The first reason you should know where your ejection port is would be in the case above where your weapon jams up. Most of the time it’s going to be a bullet that hasn’t been struck properly and has not fed into the gun correctly, you will see this stuff up in the ejection port. It is about this time that if you are only carrying one gun, you should know how to fix a weapon jam pretty quick.

The second reason, and one quickly learned by shooting beginners, is that some weapons have ejection ports that can fire hot bullet casings onto your skin causing a nice little bullet tattoo to be burnt into your skin. Generally, the ejection port is on the right side of the weapon, so when your would-be volunteer buddies in the gun fight are on your left you are going to get sprayed with burning hot bullet casings.

What should you do about this? Suck it up. They’re on your side and you’ve got bullets coming at you. But if you’re like this lady with a bullet casing down the top, you’re probably going to be burning.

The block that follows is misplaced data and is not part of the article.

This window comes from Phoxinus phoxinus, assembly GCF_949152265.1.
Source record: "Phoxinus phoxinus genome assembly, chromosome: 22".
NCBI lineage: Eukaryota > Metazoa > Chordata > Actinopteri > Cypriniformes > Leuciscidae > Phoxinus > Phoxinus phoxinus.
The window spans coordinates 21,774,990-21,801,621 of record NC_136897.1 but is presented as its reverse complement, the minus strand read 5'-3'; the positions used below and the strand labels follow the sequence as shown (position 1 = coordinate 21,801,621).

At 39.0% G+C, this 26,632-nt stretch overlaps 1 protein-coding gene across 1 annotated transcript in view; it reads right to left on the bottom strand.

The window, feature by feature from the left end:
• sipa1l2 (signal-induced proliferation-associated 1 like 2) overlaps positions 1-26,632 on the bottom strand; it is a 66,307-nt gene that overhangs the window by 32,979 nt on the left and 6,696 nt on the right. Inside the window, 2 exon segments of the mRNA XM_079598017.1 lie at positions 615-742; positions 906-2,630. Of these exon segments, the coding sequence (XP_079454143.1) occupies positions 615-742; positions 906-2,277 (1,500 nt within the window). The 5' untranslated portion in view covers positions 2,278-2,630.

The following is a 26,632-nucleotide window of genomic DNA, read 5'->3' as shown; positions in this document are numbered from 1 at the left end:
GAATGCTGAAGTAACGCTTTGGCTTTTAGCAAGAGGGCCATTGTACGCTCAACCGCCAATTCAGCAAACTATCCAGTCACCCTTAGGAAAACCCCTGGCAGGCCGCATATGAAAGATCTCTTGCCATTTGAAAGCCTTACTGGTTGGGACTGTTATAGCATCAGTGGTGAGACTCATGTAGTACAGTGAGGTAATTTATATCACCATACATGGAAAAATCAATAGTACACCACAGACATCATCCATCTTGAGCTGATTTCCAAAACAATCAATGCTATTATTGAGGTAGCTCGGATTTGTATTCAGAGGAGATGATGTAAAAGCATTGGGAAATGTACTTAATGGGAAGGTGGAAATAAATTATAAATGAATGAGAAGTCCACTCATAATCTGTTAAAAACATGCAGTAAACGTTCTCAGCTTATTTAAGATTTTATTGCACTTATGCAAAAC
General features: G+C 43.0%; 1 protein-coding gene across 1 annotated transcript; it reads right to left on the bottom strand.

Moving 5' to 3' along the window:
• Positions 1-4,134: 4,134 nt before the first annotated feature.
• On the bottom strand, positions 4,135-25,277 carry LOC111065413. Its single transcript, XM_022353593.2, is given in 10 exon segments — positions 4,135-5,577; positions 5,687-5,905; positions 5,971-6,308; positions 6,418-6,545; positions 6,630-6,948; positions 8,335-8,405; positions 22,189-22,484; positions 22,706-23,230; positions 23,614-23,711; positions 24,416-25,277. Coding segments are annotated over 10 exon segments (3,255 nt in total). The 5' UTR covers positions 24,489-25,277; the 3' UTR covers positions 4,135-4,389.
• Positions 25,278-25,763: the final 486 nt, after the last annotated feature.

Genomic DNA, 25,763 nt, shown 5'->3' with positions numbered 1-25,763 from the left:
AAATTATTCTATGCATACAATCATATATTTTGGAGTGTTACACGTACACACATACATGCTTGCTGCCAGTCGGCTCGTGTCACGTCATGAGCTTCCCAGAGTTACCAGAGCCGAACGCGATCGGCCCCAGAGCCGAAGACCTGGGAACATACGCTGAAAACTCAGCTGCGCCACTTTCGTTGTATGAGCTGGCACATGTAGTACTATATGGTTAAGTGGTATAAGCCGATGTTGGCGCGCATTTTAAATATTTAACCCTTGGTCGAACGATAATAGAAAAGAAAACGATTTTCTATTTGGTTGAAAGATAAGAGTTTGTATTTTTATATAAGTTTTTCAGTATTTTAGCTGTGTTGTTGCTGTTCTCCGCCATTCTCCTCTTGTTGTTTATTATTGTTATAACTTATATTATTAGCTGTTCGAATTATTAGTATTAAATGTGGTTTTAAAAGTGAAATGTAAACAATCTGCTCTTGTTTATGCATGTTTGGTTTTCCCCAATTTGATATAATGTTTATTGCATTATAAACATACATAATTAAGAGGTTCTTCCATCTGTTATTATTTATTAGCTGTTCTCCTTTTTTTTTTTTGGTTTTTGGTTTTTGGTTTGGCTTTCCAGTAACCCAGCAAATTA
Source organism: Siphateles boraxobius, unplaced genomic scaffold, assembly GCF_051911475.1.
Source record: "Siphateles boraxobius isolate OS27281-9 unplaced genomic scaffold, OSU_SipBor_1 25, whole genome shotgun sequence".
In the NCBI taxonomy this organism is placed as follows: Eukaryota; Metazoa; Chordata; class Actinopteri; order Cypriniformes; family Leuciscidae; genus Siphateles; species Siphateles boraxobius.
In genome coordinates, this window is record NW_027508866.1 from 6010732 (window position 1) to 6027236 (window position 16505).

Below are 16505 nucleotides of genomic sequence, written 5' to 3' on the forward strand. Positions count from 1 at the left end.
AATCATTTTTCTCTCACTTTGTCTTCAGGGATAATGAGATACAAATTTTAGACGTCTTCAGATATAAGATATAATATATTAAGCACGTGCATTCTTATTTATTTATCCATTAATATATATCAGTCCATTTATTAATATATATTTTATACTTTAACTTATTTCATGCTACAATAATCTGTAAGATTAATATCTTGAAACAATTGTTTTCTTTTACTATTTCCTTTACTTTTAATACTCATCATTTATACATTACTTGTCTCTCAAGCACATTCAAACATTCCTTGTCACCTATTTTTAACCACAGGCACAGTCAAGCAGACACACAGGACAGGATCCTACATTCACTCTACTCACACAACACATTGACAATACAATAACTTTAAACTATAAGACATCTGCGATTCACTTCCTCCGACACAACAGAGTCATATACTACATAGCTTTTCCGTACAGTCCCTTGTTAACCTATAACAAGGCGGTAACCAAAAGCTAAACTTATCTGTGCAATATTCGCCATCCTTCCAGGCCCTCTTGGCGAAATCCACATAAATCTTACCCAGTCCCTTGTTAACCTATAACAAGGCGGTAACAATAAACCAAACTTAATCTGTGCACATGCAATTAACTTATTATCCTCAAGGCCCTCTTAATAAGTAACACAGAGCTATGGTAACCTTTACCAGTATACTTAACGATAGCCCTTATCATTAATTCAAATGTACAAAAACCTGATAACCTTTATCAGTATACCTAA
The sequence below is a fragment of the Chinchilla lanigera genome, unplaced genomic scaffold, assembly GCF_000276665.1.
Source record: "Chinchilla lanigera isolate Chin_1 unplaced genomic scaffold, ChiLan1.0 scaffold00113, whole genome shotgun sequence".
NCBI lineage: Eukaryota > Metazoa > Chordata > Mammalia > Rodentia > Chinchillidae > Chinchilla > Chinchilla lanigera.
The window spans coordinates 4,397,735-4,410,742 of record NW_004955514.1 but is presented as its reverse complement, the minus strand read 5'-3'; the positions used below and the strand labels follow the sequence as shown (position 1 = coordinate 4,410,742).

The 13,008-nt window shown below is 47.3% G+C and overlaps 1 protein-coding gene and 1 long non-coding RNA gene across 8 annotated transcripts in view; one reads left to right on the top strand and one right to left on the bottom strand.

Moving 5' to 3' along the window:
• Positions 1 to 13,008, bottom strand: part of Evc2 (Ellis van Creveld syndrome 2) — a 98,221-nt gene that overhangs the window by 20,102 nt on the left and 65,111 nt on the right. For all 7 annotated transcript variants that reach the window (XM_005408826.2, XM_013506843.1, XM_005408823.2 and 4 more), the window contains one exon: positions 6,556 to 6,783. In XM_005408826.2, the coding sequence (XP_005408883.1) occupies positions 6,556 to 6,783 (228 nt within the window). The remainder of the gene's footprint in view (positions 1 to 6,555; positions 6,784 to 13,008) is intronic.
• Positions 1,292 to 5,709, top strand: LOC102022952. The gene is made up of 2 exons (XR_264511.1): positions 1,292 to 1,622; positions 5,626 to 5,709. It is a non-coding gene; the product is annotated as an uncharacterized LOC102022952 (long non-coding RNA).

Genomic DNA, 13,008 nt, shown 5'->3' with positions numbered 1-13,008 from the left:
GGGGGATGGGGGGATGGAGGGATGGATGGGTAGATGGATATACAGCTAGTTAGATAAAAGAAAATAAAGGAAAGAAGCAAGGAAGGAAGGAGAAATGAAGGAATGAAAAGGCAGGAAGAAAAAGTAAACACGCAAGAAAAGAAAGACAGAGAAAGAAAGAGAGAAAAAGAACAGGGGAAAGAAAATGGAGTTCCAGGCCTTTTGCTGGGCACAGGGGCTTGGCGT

3. I shoot, you run

If you are not shooting you should be running. Tell your buddies in the gun fight the same thing. Try to synchronize it. If you are retreating, one person shoots while the other runs, repeat this until you are in your abandoned building, bunker hideout.

This works the other way, in the attack. If you have sized the enemy as being reasonable for your capacity and you decide to attack, shoot in their direction while your buddy runs. Let’s hope he is smart enough to figure out he should do the same. The IBS Elimination Di... Catsos MS RD LD, Patsy Best Price: $2.98 Buy New $7.48 (as of 05:03 UTC - Details)